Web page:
Council staff reject 1.5% pay rise over three years
Scottish council workers have rejected a three-year pay offer, paving the way for possible industrial action.
Some 80% of Unison members voted against a 1.5% rise by 2013. Unite and the GMB have already rejected the deal.
The unions want a one-year deal worth 3% or £600, whichever is greater, and a £7 minimum wage.
The Scottish government said pay restraint was needed in the public sector, while the Tories branded the move the "politics of the madhouse".
The proposed deal would have seen staff getting a 1% increase this year, followed by 0% in 2011-12 and 0.5% in 2012-13.
Stephanie Herd, who chairs Unison's Scottish local government committee, said: "This overwhelming rejection shows how strongly our members feel about an offer that is in reality a three-year pay cut.
"It is not surprising that our members feel angry and voted No, when chief officials in local authorities were awarded 2.5% and teachers 2.4%.
"It is unacceptable to attempt to tie many of the lowest paid public sector workers, who deliver essential frontline services, into a three-year deal worth 1.5%."
A report last week on the funding cuts facing Scotland over the coming years warned that up to 60,000 jobs - or one in 10 - could go in the public sector, depending on levels of pay restraint.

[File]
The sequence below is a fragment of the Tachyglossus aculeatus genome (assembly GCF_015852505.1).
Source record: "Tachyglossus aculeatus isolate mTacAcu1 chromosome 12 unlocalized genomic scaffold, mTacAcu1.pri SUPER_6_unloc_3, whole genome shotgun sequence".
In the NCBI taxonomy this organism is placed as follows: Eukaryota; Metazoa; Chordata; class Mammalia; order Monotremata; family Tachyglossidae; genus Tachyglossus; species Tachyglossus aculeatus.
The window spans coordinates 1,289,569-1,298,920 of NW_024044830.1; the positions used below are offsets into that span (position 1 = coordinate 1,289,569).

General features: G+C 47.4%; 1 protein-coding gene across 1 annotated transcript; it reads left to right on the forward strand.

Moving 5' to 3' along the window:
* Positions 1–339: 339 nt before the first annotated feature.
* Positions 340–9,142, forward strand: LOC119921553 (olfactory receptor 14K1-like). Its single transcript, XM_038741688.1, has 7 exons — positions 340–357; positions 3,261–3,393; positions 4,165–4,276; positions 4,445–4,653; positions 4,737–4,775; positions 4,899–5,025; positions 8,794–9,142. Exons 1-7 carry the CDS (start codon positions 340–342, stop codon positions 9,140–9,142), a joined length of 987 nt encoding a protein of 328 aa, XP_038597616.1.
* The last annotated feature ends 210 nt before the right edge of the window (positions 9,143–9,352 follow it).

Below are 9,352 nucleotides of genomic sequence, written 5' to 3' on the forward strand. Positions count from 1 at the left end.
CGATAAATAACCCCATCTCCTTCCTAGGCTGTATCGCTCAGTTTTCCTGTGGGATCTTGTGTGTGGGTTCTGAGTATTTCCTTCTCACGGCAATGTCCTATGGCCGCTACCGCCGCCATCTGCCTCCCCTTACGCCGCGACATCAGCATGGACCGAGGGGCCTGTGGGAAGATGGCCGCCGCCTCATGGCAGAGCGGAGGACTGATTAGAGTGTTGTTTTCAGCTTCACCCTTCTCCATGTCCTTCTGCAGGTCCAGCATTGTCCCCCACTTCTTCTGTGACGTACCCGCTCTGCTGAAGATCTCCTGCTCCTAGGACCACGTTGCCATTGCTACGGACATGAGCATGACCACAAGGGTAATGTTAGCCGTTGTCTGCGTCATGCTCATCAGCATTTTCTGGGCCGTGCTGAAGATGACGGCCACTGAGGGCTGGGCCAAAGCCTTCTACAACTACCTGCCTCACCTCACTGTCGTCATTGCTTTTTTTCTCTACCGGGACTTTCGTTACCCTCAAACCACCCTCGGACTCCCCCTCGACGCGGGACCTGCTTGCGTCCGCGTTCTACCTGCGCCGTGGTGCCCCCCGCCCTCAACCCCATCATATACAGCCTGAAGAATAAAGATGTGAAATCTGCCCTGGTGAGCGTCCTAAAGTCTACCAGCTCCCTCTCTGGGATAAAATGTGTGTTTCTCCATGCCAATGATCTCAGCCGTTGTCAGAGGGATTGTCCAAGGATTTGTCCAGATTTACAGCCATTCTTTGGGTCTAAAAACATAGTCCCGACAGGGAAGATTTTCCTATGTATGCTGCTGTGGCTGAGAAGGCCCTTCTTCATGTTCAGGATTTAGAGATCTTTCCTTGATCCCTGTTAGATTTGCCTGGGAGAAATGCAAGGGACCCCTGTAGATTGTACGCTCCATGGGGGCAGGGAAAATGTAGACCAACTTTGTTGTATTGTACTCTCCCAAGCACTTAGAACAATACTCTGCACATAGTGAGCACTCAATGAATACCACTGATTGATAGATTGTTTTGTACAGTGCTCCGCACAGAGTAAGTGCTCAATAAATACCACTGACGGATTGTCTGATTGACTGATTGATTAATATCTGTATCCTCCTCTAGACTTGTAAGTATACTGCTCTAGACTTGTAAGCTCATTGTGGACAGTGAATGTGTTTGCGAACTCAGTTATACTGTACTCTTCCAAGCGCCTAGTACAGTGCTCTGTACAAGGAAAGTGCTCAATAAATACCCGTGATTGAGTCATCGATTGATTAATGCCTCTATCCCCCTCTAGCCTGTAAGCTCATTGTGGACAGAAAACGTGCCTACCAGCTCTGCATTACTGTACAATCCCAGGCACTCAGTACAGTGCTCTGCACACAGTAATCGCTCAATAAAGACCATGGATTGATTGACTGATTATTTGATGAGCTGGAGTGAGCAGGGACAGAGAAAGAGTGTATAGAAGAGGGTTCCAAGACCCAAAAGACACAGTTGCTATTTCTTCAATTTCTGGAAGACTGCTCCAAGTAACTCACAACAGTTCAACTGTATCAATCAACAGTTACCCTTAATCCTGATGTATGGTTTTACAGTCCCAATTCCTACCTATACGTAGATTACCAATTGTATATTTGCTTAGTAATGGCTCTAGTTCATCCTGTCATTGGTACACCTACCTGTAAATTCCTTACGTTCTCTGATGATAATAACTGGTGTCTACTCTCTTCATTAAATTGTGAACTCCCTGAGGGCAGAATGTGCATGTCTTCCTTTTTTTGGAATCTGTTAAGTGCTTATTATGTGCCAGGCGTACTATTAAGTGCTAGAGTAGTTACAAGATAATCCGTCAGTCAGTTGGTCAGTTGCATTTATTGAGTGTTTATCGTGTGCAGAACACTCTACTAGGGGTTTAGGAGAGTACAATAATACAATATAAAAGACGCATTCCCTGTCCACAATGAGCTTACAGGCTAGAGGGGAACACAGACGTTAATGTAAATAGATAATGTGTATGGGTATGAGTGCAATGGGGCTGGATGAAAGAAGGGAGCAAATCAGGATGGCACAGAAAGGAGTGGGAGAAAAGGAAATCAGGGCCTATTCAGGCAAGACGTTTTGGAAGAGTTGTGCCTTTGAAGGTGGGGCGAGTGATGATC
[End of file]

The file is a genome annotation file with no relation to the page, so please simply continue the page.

A two-year pay freeze is planned for public servants south of the border, except full-time workers who earn less than £21,000, who will get an annual rise of £250.
The Scottish unions will meet later in the week to decide their next move.
But Unison lead negotiator Dougie Black said: "Industrial action is one of a range of possible options we will be considering.
"We will also be seeking an early meeting with the employers to reopen negotiations following this decisive rejection of their offer."
Tory finance spokesman Derek Brownlee said: "Thousands more jobs will be lost if workers demand a pay rise on this scale. It's time the unions saw sense."
Liberal Democrat finance spokesman Jeremy Purvis said those earning less than £21,000 should get a pay rise with restraint, but that the pay bill for those making more than £80,000 should be cut.
"This is fair and will help to reduce the deficit and means that those who earn the most shoulder more of the burden," he said.
The pay of local authority staff is a matter for councils, but a Scottish government spokesman said the funding allocated to councils has been increasing.
He added: "The finance secretary has been clear that pay restraint in the public sector is needed in the years ahead."
The local government organisation Cosla said there was a strong likelihood that no offer would now be made for 2010-11.
Councillor Michael Cook of Cosla said it had already been made clear that the offer represented "the absolute extremity" of what councils could afford, and he added that it was felt by some to be beyond the limits of affordability.
He described the offer as a "good deal" in unprecedented circumstances.
"Employers were only able to offer this level of pay increase by making it part of a three-year deal which offered certainty for the period ahead," he said.
"Since that offer was made, the financial climate, already the worst in living memory, has become even more bitter.
"We will now consult with our members authorities."